3. A Trust Keeps Your Business Private and Avoids Publicity. A revocable trust need not be filed with any court, and the assets in a trust need not be reported to any court, probate office or become part of the public record.  A revocable trust provides you and your beneficiaries with privacy regarding your finances and the details of your property, assets and affairs.  This is especially important when most probate courts records are accessible online by the general public.

Call us today at 573-441-9000 to learn how you can protect your assets and provide for your family with a trust.

Don’t forget to read Part III of this post.

How will you pay for long-term care?

Many people, as they approach retirement, begin thinking about how hard they have worked to build their nest egg.  The thought of using the money they worked so hard to save to pay for their future care is not a pleasant one.  According to the U.S. Department of Health and Human Services, 7 in 10 people over the age of 65 will require long-term care.  Therefore, it is incredibly important for those approaching retirement to consider how they will pay for this care.

Did you know that Medicare doesn’t pay for assisted living or nursing home costs?  Fortunately, there are many products on the market to assist with paying for long-term care.  You should speak with your attorney and your financial advisor to determine what options are best for you.  Our office can help you review your estate and finances and determine the best course of action.  Remember, the key is to plan– the longer you wait, the more limited your options.  Call us today.

Giving IRA assets to charity

This article from Forbes summarizes the extension of the IRA charitable rollover rules through 2013.  You can even still rollover some 2012 distributions, but you have to act before the end of January.

Thinking about an annuity? Think again.

Let’s start by saying this: annuities can be a legitimate investment and could be the right thing for you.  That said, instances where an annuity is the best financial tool for your situation are rare.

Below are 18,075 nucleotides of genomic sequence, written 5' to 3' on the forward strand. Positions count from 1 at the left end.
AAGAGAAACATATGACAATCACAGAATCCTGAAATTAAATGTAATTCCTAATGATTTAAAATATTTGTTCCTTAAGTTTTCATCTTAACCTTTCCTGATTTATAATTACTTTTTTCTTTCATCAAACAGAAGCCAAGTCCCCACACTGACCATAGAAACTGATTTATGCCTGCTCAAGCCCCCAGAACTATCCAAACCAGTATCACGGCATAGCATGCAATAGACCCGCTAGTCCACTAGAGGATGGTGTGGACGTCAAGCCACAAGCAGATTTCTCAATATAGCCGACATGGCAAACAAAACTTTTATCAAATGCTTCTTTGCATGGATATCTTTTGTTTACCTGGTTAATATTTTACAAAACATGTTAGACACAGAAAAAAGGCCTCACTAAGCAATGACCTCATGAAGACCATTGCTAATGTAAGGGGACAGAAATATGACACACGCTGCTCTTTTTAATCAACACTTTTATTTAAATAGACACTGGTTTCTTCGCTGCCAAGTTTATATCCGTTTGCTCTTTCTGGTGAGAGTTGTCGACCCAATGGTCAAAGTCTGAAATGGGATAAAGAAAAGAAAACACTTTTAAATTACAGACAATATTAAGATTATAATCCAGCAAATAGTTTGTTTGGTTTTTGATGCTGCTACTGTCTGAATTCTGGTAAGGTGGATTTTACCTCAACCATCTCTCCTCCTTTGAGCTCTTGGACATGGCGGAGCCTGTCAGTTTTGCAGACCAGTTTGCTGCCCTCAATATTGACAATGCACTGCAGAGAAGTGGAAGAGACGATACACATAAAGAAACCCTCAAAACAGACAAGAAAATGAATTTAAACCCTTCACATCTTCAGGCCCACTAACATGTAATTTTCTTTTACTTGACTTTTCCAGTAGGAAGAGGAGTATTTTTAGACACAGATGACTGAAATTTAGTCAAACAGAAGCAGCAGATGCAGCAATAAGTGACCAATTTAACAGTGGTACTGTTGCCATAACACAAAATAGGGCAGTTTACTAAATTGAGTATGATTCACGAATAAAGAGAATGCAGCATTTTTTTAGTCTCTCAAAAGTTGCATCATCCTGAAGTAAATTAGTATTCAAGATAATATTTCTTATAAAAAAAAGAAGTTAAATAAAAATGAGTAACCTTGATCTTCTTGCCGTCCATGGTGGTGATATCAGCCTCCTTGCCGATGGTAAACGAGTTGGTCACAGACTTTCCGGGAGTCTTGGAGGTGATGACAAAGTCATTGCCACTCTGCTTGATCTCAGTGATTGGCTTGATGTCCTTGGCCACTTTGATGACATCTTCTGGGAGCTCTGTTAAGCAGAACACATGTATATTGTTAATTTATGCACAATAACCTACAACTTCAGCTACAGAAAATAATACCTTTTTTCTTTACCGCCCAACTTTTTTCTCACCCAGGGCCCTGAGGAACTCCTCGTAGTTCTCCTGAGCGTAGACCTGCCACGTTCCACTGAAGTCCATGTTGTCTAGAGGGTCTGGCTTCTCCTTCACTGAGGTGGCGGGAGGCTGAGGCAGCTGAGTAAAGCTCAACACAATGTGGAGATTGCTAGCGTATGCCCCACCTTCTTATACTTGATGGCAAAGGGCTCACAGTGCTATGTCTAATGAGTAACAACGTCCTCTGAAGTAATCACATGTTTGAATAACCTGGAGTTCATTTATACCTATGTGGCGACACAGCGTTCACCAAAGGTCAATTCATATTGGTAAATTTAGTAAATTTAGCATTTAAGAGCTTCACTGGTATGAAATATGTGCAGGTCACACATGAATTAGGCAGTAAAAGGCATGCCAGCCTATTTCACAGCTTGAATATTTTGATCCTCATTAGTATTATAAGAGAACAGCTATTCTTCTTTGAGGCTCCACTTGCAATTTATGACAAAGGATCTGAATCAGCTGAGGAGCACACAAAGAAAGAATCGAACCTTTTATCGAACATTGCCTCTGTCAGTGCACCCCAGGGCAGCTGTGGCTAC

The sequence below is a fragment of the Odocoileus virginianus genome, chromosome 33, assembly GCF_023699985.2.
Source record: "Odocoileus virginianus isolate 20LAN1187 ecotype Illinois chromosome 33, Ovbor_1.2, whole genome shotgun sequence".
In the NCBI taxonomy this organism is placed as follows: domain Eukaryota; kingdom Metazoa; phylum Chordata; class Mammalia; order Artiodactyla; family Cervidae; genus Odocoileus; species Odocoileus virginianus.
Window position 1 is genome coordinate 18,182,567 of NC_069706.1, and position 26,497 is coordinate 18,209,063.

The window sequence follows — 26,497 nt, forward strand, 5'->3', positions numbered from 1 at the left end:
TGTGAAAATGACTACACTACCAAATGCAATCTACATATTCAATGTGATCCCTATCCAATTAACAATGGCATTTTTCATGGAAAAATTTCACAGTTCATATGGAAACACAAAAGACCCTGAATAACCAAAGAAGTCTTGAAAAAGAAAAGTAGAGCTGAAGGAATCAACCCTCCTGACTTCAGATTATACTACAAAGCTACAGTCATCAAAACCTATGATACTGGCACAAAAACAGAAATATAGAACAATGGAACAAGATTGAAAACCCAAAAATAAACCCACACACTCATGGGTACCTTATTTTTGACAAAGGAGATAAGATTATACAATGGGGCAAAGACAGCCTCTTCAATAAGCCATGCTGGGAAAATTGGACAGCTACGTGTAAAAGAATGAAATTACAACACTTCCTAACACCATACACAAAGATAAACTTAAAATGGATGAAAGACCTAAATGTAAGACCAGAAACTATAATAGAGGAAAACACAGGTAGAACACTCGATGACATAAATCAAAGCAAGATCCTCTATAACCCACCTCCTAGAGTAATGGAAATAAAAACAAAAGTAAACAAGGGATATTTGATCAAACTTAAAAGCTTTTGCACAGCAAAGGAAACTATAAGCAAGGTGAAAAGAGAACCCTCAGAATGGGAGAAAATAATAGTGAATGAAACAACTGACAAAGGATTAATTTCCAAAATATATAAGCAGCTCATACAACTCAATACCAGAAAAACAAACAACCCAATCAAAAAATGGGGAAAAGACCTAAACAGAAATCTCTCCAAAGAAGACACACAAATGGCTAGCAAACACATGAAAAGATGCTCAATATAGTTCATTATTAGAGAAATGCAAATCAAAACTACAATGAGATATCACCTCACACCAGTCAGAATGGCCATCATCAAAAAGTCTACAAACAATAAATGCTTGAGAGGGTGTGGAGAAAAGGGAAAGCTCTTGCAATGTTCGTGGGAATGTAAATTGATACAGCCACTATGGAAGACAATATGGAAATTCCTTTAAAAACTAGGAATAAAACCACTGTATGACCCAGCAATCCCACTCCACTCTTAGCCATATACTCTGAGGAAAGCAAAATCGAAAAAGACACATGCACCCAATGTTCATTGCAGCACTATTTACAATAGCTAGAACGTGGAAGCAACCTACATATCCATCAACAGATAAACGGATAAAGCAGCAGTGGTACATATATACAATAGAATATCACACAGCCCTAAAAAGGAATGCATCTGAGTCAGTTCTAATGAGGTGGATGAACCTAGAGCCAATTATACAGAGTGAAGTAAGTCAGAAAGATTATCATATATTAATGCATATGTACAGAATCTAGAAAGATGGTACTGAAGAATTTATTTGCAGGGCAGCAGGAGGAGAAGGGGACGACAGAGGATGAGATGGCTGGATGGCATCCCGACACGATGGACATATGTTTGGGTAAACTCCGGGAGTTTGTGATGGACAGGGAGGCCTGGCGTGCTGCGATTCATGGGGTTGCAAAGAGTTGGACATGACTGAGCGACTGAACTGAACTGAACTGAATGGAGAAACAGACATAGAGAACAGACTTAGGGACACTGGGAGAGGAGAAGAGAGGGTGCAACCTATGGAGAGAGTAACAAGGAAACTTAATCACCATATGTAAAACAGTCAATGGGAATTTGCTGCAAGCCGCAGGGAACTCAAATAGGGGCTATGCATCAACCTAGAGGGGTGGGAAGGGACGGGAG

As with any financial product, you should always ask yourself, “does this product make sense for me, or does it only make sense to the person selling it to me?”  This is even truer with annuities.  Scams and elder financial abuse are rampant in the annuity sales industry.  The simple reason is that the sale of an annuity usually generates a large commission for the salesperson.  The sales pitch usually begins with promises of asset protection and high returns with low or no-risk.

Unfortunately, there are “wealth strategy” companies out there that make a living selling annuities to seniors.  In our experience, this problem is only becoming more prevalent.  It is the rare case indeed when a 15-20 year annuity is the best investment for someone over 80 years old.  In addition to annuities sometimes being inappropriate investments, they can also greatly complicate the application process for Medicaid or Veterans Benefits.  In some instances, investing in an annuity can disqualify an applicant from these benefits for years.

If you or a loved one are considering an annuity, please contact our office to discuss how the annuity would fit into your overall estate plan and whether an annuity is really the appropriate investment for you.  We do not sell annuities or any other financial products.  Instead, we serve as an independent advisor who does not stand to gain or lose a commission.  Our goal is to help you create the best financial and estate plan for your individual situation by avoiding probate, minimizing taxes, and ensuring that your assets pass to your loved ones efficiently.

In the event you do choose to invest in an annuity, or need advice regarding other investments in general, be sure to contact a Certified Financial Planner (CFP).  A CFP is a financial professional who has the appropriate education, licensing and background to give you sound financial advice.  Annuity salespeople or “wealth planners or strategists” that hold no professional designations or licenses should be avoided.

You can find a CFP in your area by searching at this website.

Fiscal Cliff Averted (at least for now)

It appears that Congress has reached an agreement on the tax-side, but not the spending side, of the Fiscal Cliff situation.  Although the legislation has not been signed by the President yet, he has indicated that he will sign it.  In the agreement, Congress postponed their decision on automatic spending cuts for a short time.  Therefore, another Fiscal Cliff, albeit smaller, is on the horizon.